I set up Ubuntu Desktop 10.0.4 LTS i386 on a PC and installed openssh-server (default port 22), neatx (NX), nessus (over https)

This Ubuntu system and my Macintosh were on the same network when I set it up and tested it. I was able to access ssh, https, neatx from Mac > Ubuntu while on the same network.

The Ubuntu system is now at another physical location, behind a Cisco ASA firewall. I can log into the Cisco VPN at that site and access other devices onsite there using ssh, https and RDP. I can ping the Ubuntu system but I can't access ssh, https, or neatx. There are no special access lists or anything on the firewall, allowing access to the other devices which are working as expected, which disallow the Ubuntu desktop. My ssh connection attempts to Ubuntu are refused. While on the VPN I can however RDP into a Windows system and from there I can access the Ubuntu system using ssh, https. On the Ubuntu system netstat shows the services are listening.

I'm not that familiar with the Ubuntu firewall but I've read that it doesn't disallow anything by default, it allows everything, and I haven't changed it.

sudo iptables --list
Chain INPUT (policy ACCEPT)
target prot opt source destination

Chain FORWARD (policy ACCEPT)
target prot opt source destination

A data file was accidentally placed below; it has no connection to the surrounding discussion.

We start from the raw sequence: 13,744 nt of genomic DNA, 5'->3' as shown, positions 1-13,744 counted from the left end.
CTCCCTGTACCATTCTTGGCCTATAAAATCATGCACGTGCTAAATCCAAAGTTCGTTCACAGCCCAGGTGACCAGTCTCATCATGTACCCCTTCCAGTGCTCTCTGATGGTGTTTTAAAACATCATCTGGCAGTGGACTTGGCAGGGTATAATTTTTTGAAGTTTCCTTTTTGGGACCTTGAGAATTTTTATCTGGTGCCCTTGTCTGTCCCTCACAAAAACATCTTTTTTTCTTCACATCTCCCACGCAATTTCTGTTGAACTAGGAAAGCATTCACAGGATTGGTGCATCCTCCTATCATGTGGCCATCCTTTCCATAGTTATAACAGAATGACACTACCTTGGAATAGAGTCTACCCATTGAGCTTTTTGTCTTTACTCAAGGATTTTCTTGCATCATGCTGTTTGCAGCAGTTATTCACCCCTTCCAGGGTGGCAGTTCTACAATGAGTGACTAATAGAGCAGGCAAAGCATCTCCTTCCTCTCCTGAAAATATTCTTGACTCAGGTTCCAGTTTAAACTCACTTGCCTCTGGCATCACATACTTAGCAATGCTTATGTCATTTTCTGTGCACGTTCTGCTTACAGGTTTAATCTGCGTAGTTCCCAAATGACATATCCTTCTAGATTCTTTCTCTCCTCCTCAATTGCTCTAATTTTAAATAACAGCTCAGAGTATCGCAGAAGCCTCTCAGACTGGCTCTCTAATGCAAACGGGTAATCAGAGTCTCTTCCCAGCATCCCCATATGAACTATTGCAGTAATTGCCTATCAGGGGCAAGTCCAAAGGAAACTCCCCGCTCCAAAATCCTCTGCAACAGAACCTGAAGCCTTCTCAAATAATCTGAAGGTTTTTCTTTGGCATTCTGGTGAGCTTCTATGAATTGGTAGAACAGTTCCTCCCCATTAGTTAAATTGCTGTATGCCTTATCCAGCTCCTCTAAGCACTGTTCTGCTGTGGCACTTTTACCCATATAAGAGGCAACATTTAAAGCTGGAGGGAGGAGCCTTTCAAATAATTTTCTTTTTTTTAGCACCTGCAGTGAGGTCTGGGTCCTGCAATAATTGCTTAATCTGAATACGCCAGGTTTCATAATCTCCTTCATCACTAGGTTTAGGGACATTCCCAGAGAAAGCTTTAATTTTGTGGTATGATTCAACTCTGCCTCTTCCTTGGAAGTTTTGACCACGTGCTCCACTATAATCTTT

Chain OUTPUT (policy ACCEPT)
target prot opt source destination

Could this be caused by a configuration in Ubuntu disallowing access, except for ICMP, from anything but its own subnet, i.e. disallowing ssh, https, etc. access from the VPN pool? If so where might I look?


A cruel way it to deactive every rules. iptables --flush i think.

Or you should try to access it locally first. let's say " ssh localhost " just to be sure that services are up.

Or maybe you should check Cisco's rules if you can. Because it may be predefined that only the previous machines will be accessible.


Maybe the allow host and deny host files in Ubuntu machine are only accepting connections from its own subnet?


Thank you to anyone who tried to help. This wasn't an Ubuntu issue at all. Two hosts had been assigned the same IP address.

They gave me an IP address to use. When I scanned their internal network, with permission of course, that IP address appeared not to be in use so I used it assuming it was going to be the only host with that IP address. Another host with the same IP address was turned off at the time I scanned the network but was later turned on which conflicted with the Ubuntu system I shipped them.

After thinking about the problem for a while I scanned their network again and saw the conflicting host. The conflicting host wasn't running ssh or https which explains why I was occasionally able to access the Ubuntu system using ssh or https from a server on the same switch on their network. I love nmap.

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